Illinois is one of more than 20 states that had this type of law requiring workers to pay “agency fees” when they chose to not join their union. These fees, according to the Supreme Court, were approximately 78 percent of what union members paid in membership dues.
Workers Were Always Able to Secure Refunds for Money Spent on Political Activities, Unions Say
Unions argued against the Court’s reasoning, stating that its members already have the ability to receive refunds for payments spent on political activities taken by the unions, including money spent on advertising supporting political candidates.
Conservative groups have sought to cut into the power of unions for years now, and this case is a culmination by those efforts.
“It’s a mistake to look at the Janus case and earlier litigation as isolated episodes,” said Alexander Hertel-Fernandez, a Columbia University political scientist who studies conservative groups in an interview with the New York Times. “It’s part of a multipronged, multitiered strategy.”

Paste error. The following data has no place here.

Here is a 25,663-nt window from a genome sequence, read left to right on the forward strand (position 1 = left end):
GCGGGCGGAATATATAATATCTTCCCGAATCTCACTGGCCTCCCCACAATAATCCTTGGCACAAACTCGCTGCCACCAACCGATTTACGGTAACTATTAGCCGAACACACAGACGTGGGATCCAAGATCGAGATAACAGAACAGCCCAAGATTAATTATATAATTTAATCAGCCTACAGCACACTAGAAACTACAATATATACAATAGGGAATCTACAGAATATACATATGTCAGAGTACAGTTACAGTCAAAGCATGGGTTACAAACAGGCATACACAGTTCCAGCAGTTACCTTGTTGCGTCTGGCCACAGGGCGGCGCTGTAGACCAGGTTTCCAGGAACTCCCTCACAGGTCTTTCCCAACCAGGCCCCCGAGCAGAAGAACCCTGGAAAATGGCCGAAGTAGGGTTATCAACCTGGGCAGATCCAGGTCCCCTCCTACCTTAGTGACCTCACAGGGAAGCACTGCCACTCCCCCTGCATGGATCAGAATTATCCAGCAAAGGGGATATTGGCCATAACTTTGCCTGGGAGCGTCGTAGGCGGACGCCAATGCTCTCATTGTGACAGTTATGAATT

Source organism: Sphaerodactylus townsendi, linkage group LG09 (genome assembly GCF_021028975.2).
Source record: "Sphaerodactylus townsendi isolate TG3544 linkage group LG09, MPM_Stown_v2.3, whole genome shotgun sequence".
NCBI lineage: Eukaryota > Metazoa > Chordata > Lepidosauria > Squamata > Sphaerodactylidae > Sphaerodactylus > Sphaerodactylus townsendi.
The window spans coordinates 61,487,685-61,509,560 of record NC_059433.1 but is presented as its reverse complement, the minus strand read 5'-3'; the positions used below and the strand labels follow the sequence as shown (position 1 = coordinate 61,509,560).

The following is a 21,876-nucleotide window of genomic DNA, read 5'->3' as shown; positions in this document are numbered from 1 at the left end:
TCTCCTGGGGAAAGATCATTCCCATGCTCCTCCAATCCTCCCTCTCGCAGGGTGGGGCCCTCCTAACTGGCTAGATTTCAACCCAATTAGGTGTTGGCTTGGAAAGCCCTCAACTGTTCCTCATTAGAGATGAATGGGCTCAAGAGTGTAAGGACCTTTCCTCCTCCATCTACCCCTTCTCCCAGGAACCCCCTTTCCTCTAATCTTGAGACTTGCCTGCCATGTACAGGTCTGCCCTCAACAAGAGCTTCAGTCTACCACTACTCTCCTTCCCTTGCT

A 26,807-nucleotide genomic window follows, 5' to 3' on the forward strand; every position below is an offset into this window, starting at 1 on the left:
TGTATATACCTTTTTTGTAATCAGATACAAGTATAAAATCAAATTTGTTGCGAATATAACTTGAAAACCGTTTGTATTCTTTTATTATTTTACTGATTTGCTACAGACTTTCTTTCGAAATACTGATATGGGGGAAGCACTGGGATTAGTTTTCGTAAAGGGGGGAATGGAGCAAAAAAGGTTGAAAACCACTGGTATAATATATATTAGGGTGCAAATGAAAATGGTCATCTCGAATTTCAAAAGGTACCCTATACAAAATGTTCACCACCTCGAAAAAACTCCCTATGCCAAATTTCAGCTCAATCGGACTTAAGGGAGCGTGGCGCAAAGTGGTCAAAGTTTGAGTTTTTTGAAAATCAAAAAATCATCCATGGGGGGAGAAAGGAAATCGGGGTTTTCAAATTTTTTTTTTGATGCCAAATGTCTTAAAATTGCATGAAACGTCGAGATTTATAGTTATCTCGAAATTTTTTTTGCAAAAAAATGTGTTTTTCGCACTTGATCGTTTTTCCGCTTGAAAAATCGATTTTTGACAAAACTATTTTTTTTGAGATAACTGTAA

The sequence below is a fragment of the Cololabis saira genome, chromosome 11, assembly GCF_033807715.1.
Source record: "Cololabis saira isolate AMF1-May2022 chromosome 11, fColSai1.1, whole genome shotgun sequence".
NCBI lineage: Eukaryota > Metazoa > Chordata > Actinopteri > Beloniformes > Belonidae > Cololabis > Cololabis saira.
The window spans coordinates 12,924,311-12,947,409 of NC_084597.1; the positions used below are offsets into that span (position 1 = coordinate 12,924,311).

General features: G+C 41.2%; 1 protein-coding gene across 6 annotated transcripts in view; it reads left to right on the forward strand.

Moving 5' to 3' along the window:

Tax filings obtained by the New York Times showed that Illinois industrialist Richard Uihlein was the chief financial backer of the Liberty Justice Center, which represents Janus in this case. Over the years, Uihlein has donated millions of dollars supporting Republican candidates across the United States, including Illinois Governor Bruce Rauner, Texas Senator Ted Cruz, and Wisconsin Governor Scott Walker. He has also donated more than $1 million supporting groups like the Federalist Society which work to push the judiciary in a more conservative direction, and helped produce the current conservative-majority Supreme Court.